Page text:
More than 80 million tons of plastic packaging is produced annually, leading to pollution and ecosystem endangerment.

With a recycling rate of only 5-6%, the majority of plastic ends up in landfills and waterways, contributing to the projected reality of more plastic than fish in our oceans by 2050.

To address this pressing issue, a shift in product development and packaging is necessary and compostable packaging emerges as a significant contributor to a sustainable future.

Increased awareness and education about compostable alternatives empower consumers to make informed purchasing decisions and drive positive change.

Food packaging challenges and creative solutions

While the dependence on plastic packaging persists due to the belief that it offers unmatched functionality, this assumption is not universally valid.

Many applications such as packaging for screws and parts, can be fulfilled by more sustainable options. However, when it comes to food packaging, specific functionalities are essential to protect, preserve and ensure product safety.

Since different food items have varying packaging needs, a one-size-fits-all solution is not available. Collaboration and creative thinking are crucial in developing functional and sustainable food packaging solutions.

Regulatory incentives and technical hurdles

The adoption of sustainable packaging faces challenges that require government intervention and technical innovations. Governments can incentivize the use of sustainable materials by offering credits or offsets for the incremental costs, creating a regulatory environment that encourages companies to prioritize sustainable packaging.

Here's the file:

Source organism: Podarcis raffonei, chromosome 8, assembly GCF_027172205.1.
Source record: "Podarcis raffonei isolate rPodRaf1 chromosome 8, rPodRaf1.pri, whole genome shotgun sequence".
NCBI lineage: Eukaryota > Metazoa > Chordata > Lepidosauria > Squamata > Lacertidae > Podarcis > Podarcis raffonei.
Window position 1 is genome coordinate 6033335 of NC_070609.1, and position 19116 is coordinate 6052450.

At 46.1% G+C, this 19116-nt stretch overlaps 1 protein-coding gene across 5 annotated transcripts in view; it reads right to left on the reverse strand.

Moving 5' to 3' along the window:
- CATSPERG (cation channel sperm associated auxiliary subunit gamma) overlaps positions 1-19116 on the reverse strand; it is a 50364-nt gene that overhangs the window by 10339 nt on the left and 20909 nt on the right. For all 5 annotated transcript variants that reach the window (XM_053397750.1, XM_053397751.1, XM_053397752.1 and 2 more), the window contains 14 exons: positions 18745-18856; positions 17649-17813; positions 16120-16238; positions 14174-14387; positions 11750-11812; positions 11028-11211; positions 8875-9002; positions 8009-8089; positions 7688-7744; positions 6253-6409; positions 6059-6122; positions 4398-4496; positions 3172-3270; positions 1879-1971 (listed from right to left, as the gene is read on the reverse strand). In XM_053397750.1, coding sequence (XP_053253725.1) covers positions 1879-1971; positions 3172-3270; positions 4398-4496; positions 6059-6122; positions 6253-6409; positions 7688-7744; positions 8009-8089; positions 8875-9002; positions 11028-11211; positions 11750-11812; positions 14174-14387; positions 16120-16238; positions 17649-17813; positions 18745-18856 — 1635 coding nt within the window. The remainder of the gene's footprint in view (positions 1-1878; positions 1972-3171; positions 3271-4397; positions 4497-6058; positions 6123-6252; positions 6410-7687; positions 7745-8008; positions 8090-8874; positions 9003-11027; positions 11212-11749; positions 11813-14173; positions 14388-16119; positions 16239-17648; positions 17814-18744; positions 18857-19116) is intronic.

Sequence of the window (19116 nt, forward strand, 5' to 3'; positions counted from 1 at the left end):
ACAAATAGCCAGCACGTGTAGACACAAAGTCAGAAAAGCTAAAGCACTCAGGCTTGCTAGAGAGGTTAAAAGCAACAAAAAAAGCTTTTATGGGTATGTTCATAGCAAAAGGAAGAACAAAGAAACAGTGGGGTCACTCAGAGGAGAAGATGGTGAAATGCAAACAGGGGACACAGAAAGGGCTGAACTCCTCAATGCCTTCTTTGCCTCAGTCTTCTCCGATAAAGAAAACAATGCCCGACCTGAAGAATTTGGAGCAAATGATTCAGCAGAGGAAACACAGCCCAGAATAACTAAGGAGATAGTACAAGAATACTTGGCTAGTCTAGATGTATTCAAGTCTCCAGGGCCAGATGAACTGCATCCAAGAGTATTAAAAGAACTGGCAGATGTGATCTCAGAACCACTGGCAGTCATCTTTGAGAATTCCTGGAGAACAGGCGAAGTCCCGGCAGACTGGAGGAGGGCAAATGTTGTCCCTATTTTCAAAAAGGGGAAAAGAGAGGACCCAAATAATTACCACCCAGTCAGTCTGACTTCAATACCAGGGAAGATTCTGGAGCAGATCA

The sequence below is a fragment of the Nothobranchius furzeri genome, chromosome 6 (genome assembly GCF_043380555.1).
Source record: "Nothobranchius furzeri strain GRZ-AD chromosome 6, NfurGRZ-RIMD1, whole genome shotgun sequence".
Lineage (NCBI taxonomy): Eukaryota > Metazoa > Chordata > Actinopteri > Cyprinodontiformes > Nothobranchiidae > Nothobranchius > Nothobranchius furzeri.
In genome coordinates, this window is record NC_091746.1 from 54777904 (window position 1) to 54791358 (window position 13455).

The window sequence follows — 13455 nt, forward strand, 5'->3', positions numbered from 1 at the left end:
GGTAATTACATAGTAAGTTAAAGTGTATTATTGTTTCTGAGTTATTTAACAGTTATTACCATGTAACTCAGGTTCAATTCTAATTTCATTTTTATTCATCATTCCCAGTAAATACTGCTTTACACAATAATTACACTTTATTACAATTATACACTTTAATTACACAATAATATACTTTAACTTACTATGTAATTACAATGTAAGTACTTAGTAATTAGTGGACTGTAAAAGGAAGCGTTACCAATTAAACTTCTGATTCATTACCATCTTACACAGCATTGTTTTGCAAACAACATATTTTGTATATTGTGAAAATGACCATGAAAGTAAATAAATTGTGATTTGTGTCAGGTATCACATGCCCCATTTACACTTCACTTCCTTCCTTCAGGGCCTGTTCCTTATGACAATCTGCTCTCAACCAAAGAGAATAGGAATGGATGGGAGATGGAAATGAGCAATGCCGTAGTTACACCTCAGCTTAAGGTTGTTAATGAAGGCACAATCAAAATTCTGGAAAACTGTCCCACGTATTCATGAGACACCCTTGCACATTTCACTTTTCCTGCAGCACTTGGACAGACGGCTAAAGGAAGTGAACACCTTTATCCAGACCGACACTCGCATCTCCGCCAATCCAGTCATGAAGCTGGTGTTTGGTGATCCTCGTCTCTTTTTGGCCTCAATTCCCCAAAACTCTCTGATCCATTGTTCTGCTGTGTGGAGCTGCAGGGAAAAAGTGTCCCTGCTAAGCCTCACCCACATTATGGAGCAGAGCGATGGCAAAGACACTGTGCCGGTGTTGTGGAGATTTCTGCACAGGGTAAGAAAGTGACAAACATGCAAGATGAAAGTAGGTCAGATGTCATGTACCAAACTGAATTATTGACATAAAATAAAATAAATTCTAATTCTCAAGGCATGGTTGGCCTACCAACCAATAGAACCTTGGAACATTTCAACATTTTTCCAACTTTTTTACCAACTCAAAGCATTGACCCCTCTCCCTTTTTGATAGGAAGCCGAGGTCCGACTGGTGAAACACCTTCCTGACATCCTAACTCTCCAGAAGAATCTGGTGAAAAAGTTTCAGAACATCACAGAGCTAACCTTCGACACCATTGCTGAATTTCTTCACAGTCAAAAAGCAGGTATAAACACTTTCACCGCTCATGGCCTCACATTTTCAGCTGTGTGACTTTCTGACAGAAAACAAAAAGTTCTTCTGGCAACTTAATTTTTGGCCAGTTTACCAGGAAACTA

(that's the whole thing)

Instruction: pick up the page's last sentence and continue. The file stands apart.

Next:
Addressing concerns over product integrity and compatibility, particularly for high-moisture foods such as yoghurt or hummus, is a technical hurdle. The water barrier functionality of plastic packaging is critical for such products.

Overcoming these challenges demands innovation, long-term investment and the support of established companies and ESG-focused investors.

Innovation and change: modifying products, not just packaging

The key to solving the packaging problem lies in re-evaluating the approach. By modifying the food products themselves to require fewer packaging functionalities, compatibility with a wider range of sustainable and bio-based materials becomes possible.

Integrating barrier materials such as edible coatings or outer layers, is an emerging solution in sustainable packaging. Companies such as Mori, Apeel and Foodberry offer innovative options.

Edible barriers can be applied to fresh foods’ existing peels to extend shelf life, while coatings made of fibres, phytonutrients and minerals mimic fruit skins, allowing hydrated foods to be distributed in bulk or sold in compostable or biodegradable packaging.

The benefits of sustainable packaging

Embracing sustainable packaging brings benefits to businesses, consumers, the environment and the economy as a whole. It fosters innovation and product differentiation and aligns with consumer preferences for sustainability.

By introducing new solutions, businesses can leverage sustainability as an innovation catalyst, reducing environmental harm, improving human health and paving the way for a healthier and more sustainable future.